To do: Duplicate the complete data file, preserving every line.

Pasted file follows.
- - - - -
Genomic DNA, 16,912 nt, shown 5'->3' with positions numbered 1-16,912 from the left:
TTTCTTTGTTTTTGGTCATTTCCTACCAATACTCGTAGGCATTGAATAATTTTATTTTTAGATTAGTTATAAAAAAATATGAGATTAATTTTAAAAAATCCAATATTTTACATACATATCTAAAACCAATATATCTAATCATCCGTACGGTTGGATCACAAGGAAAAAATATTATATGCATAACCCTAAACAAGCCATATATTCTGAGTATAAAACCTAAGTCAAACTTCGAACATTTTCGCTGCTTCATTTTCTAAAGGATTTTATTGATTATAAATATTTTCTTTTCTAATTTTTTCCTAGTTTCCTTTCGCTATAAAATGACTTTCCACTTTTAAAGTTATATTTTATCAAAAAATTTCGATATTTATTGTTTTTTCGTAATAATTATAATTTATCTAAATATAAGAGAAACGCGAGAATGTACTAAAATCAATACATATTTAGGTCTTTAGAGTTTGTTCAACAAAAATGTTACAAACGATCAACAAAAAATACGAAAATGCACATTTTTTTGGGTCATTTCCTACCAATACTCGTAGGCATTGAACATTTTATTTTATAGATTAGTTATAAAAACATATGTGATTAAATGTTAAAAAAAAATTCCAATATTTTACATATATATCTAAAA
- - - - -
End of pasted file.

Genomic DNA, 16,912 nt, shown 5'->3' with positions numbered 1-16,912 from the left:
TTTCTTTGTTTTTGGTCATTTCCTACCAATACTCGTAGGCATTGAATAATTTTATTTTTAGATTAGTTATAAAAAAATATGAGATTAATTTTAAAAAATCCAATATTTTACATACATATCTAAAACCAATATATCTAATCATCCGTACGGTTGGATCACAAGGAAAAAATATTATATGCATAACCCTAAACAAGCCATATATTCTGAGTATAAAACCTAAGTCAAACTTCGAACATTTTCGCTGCTTCATTTTCTAAAGGATTTTATTGATTATAAATATTTTCTTTTCTAATTTTTTCCTAGTTTCCTTTCGCTATAAAATGACTTTCCACTTTTAAAGTTATATTTTATCAAAAAATTTCGATATTTATTGTTTTTTCGTAATAATTATAATTTATCTAAATATAAGAGAAACGCGAGAATGTACTAAAATCAATACATATTTAGGTCTTTAGAGTTTGTTCAACAAAAATGTTACAAACGATCAACAAAAAATACGAAAATGCACATTTTTTTGGGTCATTTCCTACCAATACTCGTAGGCATTGAACATTTTATTTTATAGATTAGTTATAAAAACATATGTGATTAAATGTTAAAAAAAAATTCCAATATTTTACATATATATCTAAAA